Encore Post: Originally published February 21, 2020—in the last days of The Before Times. Sigh.

UPDATE 2/23/20: Extant course chart added.

We plan to launch our Physics of the Universe (POTU) course in 2021-22. Physics of the Universe is the physics portion of the three-course model for Next Generation Science Standards (NGSS) implementation. California is where I live and work; Rio Americano High School is where I've taught physics since 1986.

Our plan is to discontinue Physics as it has existed at the school since its inception in the 1960s, and replace it with POTU. We will continue to offer AP Physics 1 and AP Physics 2 (when demand exists). I plan to retire at the end of the 2022-23 school year, so the course will evolve considerably after I'm gone.

Here is a pie-chart representation of the course as it exists, in terms of the unit topics.


But August of 2021 is coming, so there is a course to create. The POTU Evolution blog posts will chronicle my development process for the benefit of both of my blog readers.

The state of California has developed a framework for the three-course (Biology, Chemistry, Physics) implementation of NGSS. (Feel free to read it real quick. I'll wait.) Physics of the Universe is divided into six segments.


As this course-development project began, my first step was two turn those six segments into twelve units. And I felt I needed to move the nuclear unit. So already, some entropy is working its way into the pie chart. Notice that where I broke one segment into two or three, I maintained color fidelity to the framework's six segments.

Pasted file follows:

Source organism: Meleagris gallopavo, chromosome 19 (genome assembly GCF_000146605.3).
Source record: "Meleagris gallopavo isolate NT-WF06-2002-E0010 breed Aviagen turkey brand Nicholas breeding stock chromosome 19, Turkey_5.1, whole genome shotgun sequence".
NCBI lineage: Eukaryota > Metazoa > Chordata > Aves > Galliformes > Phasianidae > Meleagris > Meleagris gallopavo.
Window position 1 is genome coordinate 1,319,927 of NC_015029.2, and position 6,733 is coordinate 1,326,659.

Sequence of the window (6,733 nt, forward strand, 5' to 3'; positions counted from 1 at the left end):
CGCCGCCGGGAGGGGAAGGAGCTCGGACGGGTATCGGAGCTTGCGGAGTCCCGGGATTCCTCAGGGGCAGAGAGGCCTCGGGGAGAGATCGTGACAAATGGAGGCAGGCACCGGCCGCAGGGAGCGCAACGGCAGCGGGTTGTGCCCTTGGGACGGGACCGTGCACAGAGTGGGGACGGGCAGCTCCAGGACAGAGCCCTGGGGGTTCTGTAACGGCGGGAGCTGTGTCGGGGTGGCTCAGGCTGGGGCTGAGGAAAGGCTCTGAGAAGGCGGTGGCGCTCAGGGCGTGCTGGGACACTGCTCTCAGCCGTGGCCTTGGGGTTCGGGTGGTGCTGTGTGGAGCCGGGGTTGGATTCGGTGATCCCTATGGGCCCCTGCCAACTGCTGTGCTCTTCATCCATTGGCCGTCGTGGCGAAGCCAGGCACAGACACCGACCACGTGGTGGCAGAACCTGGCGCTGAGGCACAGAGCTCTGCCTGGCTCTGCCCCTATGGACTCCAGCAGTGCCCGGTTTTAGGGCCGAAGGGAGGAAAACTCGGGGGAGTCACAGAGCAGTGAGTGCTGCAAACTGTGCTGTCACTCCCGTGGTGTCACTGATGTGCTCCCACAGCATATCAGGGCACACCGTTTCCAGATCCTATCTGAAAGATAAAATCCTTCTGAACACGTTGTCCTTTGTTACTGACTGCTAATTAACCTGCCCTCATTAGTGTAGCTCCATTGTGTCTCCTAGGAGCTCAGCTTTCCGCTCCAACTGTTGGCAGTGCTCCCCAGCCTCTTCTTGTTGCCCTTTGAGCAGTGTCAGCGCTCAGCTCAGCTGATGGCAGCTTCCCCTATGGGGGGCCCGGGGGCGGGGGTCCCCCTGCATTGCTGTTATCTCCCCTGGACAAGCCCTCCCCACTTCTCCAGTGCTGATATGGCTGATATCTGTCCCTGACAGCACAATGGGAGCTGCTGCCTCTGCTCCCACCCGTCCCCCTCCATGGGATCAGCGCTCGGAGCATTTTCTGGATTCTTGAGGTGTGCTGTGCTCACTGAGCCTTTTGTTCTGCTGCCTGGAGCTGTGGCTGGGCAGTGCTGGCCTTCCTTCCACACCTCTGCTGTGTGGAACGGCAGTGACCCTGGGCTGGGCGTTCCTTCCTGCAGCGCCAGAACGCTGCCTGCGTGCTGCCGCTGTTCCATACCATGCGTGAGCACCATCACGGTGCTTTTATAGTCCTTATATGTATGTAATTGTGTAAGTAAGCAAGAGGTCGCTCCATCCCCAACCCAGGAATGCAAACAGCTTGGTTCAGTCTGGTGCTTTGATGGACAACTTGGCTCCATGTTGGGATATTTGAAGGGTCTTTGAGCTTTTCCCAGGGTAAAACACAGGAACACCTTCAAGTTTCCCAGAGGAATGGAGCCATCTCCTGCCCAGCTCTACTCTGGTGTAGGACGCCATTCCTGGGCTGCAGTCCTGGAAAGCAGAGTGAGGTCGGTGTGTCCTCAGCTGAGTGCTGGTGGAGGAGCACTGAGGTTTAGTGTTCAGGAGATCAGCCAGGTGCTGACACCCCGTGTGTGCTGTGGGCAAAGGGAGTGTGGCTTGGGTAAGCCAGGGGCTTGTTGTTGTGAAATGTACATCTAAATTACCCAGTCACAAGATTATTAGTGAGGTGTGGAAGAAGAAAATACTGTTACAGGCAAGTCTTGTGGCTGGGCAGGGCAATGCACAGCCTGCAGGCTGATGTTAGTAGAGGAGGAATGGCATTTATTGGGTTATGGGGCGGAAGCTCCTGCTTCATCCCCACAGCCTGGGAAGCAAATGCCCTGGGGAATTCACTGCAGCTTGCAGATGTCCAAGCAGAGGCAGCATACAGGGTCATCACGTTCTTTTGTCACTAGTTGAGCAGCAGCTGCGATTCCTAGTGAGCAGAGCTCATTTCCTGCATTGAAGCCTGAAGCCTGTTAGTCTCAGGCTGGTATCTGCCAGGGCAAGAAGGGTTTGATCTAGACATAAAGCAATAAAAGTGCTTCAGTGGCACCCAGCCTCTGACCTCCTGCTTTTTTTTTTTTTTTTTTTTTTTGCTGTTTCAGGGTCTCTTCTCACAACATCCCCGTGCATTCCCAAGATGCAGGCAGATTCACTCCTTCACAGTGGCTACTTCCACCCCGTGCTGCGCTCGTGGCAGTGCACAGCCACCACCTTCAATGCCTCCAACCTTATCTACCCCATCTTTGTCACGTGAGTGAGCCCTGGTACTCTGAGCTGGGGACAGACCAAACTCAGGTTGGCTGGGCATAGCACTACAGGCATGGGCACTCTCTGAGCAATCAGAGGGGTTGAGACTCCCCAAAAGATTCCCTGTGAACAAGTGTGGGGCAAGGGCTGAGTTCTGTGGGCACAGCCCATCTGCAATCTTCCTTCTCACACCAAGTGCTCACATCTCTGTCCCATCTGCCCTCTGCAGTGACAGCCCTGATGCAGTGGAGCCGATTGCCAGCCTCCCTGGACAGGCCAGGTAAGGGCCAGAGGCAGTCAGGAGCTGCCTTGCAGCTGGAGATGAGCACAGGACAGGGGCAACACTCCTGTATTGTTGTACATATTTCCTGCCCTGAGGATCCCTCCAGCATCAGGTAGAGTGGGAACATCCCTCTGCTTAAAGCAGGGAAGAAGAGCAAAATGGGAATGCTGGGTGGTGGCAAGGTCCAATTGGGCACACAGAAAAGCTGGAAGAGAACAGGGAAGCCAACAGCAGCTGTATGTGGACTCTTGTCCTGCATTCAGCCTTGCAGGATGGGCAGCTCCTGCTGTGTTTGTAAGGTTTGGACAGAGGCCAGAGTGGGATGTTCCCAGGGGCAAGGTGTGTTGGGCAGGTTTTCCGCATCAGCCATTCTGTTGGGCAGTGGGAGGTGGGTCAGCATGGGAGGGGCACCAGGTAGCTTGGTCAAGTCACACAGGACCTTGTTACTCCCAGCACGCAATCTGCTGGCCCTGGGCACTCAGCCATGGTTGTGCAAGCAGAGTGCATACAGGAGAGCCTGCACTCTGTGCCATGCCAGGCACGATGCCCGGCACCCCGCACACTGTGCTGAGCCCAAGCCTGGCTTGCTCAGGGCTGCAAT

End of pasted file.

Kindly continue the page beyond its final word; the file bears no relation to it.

As I read deeper into the framework, it became clear that some subsegments were more equal than others. As I began mapping out a day-to-day schedule, my concept of the course took this shape. It's not even trying to appear appealing anymore. But that's not what's important. There are 180 days to plan, and they're not going to plan themselves.


That's probably enough on the planning for now. I'll post unit schedules as I develop them. It's hard to overemphasize how drafty these visions are right now. But they are preliminary drafts at best.

A few additional details: the principal would like our POTU course to be accessible to freshmen. Given that our district is all-in on Integrated Math, any algebra necessary in the course will need to be taught in the course.

We will be adopting textbooks next year for all science courses. Our last adoption in physics was in 2008. POTU textbooks are... largely still in development. I think Conceptual Physical Science would work nicely for NGSS 3-course Physics and Chemistry, but we'll see what the adoption options are in 2020-21.

Thoughts? Ideas? Advice? That's what the comments section is for. I'm keen to hear about what you're doing as NGSS and new assessments appraoch.

Tuesday, July 20, 2021

One document format to rule them all